? asked in SportsOutdoor RecreationHunting · 8 years ago

What Rifle or Handgun Rounds can kill/stop a Bear?

Hello, I'm big into outdoor activities, and I'm going to be taking a 2 week canoe trip in about a month. Since I'll be in Prime Bear country I'm going to be packing some sort of rifle and handgun for defense of myself and my friends. To the question, Is there any Caliber in particular that is known to Kill/Stop a bear? I have a Marlin 30-30 Levergun, and a Ruger Super Blackhawk .44 Mag that I wouldn't care to pack, but I dont know if those rounds are effective enough against a bear.

Thanks for any answers, -Justin


I am speaking of Black Bears, sorry I didn't make that clear. The area has a large number of them, and there have been several attacks on hunters within the past year. As far as Grizzlies go, I beleive theres a total of 4 within a 250 mile radius of where we will be taking the trip. So I doubt they will be a problem, but then again you never know. I have a 7mm STW rifle that would do the job, but I don't really have the intention to pack that, because it was fairly expensive.

13 Answers

  • 8 years ago
    Favorite Answer

    I'm assuming you're talking about Black Bears?

    Both will be fine given the correct distance and bullet placement.

    Personally I would go with the 30-30 but I wouldn't feel under-gunned with the .44 mag.

  • Anonymous
    8 years ago

    A two week canoe trip where? If you are talking about Canada, you can leave the handgun at home, and you would have to get a permit to carry the rifle across the border. My father encountered a grizzly on a two week canoe trip in the Northwest Territories back in 1986. Fortunately no one got hurt.

    The handgun would be the better option if you are going in a canoe because you have to worry about capsizing. You could at least wrap the handgun up in something waterproof. For black bear, it would be a sufficient firearm. The .30-30 would be even better, but you have to worry about the possibility of the gun getting wet in case the canoe capsizes. It is possible to put it into something waterproof too, but just a whole lot more trouble.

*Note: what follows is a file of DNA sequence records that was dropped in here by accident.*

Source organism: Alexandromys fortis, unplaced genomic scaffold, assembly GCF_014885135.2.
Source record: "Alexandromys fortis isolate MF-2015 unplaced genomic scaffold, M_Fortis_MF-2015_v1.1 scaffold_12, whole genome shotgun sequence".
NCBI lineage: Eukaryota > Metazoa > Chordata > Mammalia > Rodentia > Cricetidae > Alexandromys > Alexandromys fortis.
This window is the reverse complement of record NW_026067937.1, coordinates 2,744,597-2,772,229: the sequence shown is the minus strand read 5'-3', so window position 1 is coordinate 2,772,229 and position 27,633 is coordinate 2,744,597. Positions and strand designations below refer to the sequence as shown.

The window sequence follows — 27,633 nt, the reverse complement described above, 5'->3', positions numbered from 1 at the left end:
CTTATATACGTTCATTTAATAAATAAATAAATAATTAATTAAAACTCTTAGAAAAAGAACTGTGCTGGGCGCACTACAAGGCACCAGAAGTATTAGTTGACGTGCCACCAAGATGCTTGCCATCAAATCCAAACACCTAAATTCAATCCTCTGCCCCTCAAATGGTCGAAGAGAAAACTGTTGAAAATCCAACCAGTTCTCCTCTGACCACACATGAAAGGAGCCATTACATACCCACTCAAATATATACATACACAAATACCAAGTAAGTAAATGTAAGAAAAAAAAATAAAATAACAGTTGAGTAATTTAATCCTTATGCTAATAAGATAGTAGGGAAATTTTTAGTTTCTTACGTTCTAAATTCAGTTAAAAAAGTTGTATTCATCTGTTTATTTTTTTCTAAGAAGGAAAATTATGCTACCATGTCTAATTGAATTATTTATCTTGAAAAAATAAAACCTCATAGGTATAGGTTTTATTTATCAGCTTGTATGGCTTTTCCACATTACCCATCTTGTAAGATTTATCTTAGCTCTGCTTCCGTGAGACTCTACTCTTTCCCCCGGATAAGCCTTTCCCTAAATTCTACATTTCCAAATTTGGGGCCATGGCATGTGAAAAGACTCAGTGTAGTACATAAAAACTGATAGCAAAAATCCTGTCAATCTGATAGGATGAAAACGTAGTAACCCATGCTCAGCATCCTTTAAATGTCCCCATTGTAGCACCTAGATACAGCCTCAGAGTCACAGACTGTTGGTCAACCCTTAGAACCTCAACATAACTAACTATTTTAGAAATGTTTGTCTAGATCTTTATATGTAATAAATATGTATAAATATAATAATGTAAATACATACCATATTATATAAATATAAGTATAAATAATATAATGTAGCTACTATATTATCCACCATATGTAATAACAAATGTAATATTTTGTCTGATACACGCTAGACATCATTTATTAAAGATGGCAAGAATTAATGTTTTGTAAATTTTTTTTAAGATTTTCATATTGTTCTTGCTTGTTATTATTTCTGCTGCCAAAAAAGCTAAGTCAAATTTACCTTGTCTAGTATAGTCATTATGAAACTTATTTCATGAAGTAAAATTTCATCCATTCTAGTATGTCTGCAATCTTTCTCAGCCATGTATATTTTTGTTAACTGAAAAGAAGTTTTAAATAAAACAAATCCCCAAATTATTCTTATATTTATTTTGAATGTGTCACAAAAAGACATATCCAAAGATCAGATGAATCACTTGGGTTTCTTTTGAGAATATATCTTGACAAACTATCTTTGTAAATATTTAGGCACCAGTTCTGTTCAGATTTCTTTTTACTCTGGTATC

If you want a portable firearm that is capable of shooting something more potent than a .44 magnum and you are headed into grizzly country, I would consider a Thompson-Center Encore pistol chambered in something like .30-06. A more economic option would be a 12 gauge slug shotgun, but again you'll have the worry of trying to keep the gun dry. Many grizzlies have been killed witha .30-30, but you are really stretching the limits of the rifle, unless it's a very up close shot (no thanks).

  • Anonymous
    4 years ago

    The receiver determines whether it is a handgun or a rifle. It has no bearing on what ammunition it uses. It was manufactured as a rifle or a handgun. The gun you are asking about is a rifle. As others have said,you may get static when you go to buy ammo. If you do,just give them the make and model shown on the barrel! :)

  • 8 years ago

    If you're talking about black bears, those are fine. I know of one instance where a wounded black bear attacked a hunter, and that was the hunter's fault. If you can put a round in the black bear, it'll run away.

    If you are talking about grizzly bears, you will be very poorly armed. You would be far better off with a twelve gauge slug gun. I would go with full sized lead slugs and not the lighter sabot slugs though.

    In fact the twelve gauge wouldn't be a bad idea for black bears either. You can load a light trap load in the chamber and fire into the air to scare the bear away, and follow that with slugs and 00 buckshot rounds, just in case.

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  • 8 years ago

    Compare our modern weapons with what the Mountain Men had in the early 1800s.

    When they left St Louis they found an American Continent infested with grizzly bears.

    Their gun was a smooth bore muzzle loading flint-lock squirrel gun.

    They developed a technique. One had to wait until the bear was close enough to where you could fire into its mouth. The ball would (hopefully) go up into the brain or blow out the spine in the neck. If that didn't work, you had a hatchet.

    Compared to that, a .357 magnum revolver is a serious upgrade ;)

    On the other hand, very few people actually get bothered by a bear these days.

  • Anonymous
    8 years ago

    I would chose the .44 Magnum, for the fire speed, as well as the dropping power, as well as the sound. if you were to miss, the bear would almost definitely be deterred. or if, by some horrible stoke of bad luck, the bear decided it didnt want to die, for about 3-5 miles, you would make it clear you need help.

  • ?
    Lv 5
    8 years ago

    I'd grab the .30-30 with a heavy grain SP bullet. Or possibly buy a 12ga pump shotgun with a 18.5" barrel and can handle 3" shells bring a box of 3" slugs and buckshot and that bear will be dead. Those 3" slugs will kick much much harder than your .30-30 will so be prepared.

  • Anonymous
    8 years ago

    Take the .30-30. A rifle will be better under stress.

  • Anonymous
    8 years ago

    Bring a big box of Krispy Kreme doughnuts.

    When/if a bear approaches/attacks, drop the doughnuts & beat feet.

    If it's a big enough box, it should give you enough time to get away.

    Source(s): One walked by me (almost 4 feet tall on all fours) less than two weeks ago, about 20 feet away. Startled me, but he/she was disinterested, and sauntered away.
  • 8 years ago

    Both are fine but I think the 44 handgun would be easier to transport around at your camp site. Just my opinion.

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